“Um, well could you have him give Robbo the port swiller a call when he has the chance?”

“Uh, huh.”

[Large number of crickets]

“Um, would you like my contact information or anything?”

“Oh.  Uh, huh.”

[Comic cross-talk ensues]

“Right. Um, would you like to note what I’m calling about?”

“Oh.  Okay.”

[More comic cross-talk ensues]

[Inaudible sigh] “Right.  Thank you.  Goodbye.”

Emphatic *Click.*

Was it something I said?

Greetings, my fellow port swillers!  The name of this post? Oh, what the heck – let Nordlinger sue!  Shoe fits foot and that’s all there is to it.

♦  First, I was able to snag Mrs. R’s laptop over the weekend, so as my weekend traffic is usually terrible, you might want to review the posts below to better understand what I’m talking about here.

♦  Oh, and let me just say that I hate Macs!  Infernal thing kept trying to tell me where to go and what to do.  Bloody impudence.  Give me a PC any time.  And if that makes me a dinosaur, so be it!

♦  As promised in the post on the great chimney fiasco below, Mrs. R and I did indeed sneak off to a downtown hotel Saturday night.  All in all, a relaxing and pleasant time, although once again ol’ Robbo’s inability to get in a good sleep away from home manifested itself.  Whenever I stay in a hotel, I tend to drift back and forth between semi-consciousness and dream time without ever getting to the deeper part of the sleep cycle.  And each of the dreams builds on the last, usually pursuing a theme of something starting out relatively simple, but getting progressively more complicated as the dreams wear on, and often incorporating what I half hear or see when in that dozy state between them.  This time, I recall that my first dream involved the simple proposition of trying to cross a softball field to get to where my team was warming up.  I don’t recall all the permutations of the thing as it progressed through the night, but certainly at one point later on I was being chased by Confederate cavalry.

♦  We decorated the port-swiller Christmas tree yesterday.  A decorated tree on December 4.  It just ain’t right.  I derived some grim satisfaction by pointing out that the thing would be dead long before Twelfth Night.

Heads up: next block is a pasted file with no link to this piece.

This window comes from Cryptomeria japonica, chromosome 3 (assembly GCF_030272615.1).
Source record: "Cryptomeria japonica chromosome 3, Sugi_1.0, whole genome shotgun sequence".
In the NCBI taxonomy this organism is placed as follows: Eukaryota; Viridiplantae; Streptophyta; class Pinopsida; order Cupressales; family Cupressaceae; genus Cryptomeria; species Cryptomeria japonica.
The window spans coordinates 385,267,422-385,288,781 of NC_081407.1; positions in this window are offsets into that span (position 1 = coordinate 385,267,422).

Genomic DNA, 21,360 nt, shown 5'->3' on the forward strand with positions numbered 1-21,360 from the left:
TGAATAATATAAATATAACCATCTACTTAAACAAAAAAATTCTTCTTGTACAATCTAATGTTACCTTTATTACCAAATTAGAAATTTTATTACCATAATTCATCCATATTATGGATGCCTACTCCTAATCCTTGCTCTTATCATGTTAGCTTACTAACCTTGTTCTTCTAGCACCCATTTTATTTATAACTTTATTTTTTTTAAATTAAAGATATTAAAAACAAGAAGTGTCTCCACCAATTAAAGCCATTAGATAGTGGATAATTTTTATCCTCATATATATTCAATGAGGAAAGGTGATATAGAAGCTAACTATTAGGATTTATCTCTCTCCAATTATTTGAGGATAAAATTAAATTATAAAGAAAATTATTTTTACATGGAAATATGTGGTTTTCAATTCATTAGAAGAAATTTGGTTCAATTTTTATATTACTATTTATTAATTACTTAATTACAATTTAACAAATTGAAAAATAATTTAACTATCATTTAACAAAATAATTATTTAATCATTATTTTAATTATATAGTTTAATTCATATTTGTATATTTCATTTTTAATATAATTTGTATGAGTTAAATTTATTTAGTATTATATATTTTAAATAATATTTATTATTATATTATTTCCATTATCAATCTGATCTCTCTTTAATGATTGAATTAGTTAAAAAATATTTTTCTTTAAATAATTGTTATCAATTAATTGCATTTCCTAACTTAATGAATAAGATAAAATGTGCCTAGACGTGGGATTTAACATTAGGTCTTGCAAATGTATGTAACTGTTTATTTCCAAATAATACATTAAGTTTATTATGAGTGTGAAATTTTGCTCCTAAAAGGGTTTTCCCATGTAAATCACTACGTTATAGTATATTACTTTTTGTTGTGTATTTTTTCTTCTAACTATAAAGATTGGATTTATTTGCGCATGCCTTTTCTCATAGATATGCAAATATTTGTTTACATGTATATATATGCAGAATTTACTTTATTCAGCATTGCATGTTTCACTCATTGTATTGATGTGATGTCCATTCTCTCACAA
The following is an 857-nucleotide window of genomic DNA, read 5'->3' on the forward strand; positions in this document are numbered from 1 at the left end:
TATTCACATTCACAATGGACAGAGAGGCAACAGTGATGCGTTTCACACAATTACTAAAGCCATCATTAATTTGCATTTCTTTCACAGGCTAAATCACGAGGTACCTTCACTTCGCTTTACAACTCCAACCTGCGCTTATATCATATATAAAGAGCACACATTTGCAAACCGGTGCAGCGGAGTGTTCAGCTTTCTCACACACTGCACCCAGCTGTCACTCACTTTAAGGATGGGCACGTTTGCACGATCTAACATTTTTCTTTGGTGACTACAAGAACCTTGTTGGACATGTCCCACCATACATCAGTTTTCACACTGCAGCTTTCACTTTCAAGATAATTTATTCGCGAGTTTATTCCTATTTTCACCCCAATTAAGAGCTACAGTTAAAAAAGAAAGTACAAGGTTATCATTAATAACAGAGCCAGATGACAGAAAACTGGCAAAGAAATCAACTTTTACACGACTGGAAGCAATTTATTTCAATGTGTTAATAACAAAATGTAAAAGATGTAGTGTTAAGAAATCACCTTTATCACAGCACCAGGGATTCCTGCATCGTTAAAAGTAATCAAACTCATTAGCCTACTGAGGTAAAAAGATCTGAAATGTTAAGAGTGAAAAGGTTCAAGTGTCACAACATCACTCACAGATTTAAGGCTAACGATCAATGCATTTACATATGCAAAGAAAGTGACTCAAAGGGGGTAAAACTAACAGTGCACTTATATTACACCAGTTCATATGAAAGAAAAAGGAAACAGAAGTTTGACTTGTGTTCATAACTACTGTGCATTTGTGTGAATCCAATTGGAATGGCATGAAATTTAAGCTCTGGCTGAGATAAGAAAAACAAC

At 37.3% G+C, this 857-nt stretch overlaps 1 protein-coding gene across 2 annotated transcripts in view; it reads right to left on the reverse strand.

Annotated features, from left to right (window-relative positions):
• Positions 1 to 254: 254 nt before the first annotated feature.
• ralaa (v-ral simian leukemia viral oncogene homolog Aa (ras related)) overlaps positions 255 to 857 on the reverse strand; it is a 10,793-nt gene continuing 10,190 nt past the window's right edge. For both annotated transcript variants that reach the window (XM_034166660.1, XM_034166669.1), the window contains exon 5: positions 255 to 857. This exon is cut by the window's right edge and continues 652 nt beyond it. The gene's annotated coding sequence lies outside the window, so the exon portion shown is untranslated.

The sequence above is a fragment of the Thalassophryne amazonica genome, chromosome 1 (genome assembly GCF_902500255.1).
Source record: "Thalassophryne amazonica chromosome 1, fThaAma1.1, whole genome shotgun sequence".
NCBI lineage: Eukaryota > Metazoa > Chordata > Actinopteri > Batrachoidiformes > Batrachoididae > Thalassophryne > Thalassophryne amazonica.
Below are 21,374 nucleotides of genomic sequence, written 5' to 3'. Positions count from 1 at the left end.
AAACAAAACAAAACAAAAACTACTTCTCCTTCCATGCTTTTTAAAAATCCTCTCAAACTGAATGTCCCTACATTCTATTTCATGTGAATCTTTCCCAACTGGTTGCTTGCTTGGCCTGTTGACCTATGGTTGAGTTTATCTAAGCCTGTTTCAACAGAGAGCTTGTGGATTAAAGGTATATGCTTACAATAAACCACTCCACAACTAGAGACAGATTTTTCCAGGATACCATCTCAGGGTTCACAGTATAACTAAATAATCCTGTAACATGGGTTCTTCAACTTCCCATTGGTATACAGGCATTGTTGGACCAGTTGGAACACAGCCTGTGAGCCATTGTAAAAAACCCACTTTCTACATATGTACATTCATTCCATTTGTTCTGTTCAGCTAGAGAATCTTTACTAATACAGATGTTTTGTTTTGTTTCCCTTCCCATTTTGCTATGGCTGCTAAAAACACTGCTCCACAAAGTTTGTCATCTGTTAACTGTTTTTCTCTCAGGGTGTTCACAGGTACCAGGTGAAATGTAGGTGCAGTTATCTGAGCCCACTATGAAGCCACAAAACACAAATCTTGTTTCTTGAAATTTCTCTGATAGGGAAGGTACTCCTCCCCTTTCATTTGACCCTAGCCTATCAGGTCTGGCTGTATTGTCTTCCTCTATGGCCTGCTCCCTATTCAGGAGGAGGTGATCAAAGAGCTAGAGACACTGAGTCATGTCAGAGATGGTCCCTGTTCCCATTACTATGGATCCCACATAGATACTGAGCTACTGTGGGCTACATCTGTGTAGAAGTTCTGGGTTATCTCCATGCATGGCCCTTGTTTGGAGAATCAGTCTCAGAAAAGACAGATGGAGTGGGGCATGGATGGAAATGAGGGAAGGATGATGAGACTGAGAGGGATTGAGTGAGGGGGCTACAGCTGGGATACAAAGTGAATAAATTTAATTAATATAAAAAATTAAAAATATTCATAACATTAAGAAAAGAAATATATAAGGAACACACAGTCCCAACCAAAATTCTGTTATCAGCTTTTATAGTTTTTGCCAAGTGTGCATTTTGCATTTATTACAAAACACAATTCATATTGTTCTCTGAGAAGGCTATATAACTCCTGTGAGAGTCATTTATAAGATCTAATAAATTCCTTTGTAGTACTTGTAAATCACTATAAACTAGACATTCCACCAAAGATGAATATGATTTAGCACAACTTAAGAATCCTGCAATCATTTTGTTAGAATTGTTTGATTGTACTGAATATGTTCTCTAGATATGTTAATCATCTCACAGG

♦  This morning I heard something odd, speaking of Christmas:  In roughly the 43rd rendition of “The First Noel” I’ve endured since the beginning of Thanksgiving week, I couldn’t help noticing that in the refrain, “Born is the king of Israel,” the choir were pronouncing Israel as “I-Is-REE-el” instead of “I-Is-RYE-el,” which is the way I’ve always heard it sung.   As the kids like to say (or do they still?), what’s up with that?

♦  Yes, I say “endured”.  And the punch line is that, come December 26, which is actually in the Christmas Feast, all such musick will positively vanish from the airwaves.  Fitting for the by-then withering tree.  Time and place.  I rave about everything having its proper time and place, and yet nobody listens.  Feh.

♦  Or should that be humbug?

♦  May I finish up with a little bragging?  I may? Thank you!  Well, yesterday saw the eldest gel play her first CYO basketball game of the season.  I’ll spare you any triumphalism about the game: We got crushed by St. Theresa’s, 33-9.  In defense of our team, I will say that we only had seven players to their fifteen, which means we could only swap out two at a time while they had three functioning squads through which they could rotate.  And they had some giantesses on their crew.  Also, we’d only had our first practice on Friday and the ref had a real down on us for some reason.   No, what I really wanted to praise was the gel’s attitude:  I have never in all her years seen her so full of hustle and aggressiveness as she was at that game, flying up and down the court, going after the ball, taking her licks, cheering on her mates and…….not complaining at all.   She tells me that she’s really not all that especially interested in basketball, but is doing this instead in order to become more socially active and to help out the school as best she can.  That, my friends, shows that we are making progress.

A happy day to you all!

UPDATE: Oh, I should have noted that “CYO” stands for Catholic Youth Organization.  From what I gather, it is a sort of diocesan club league, different from the regular parochial school league, in which the gel is also playing.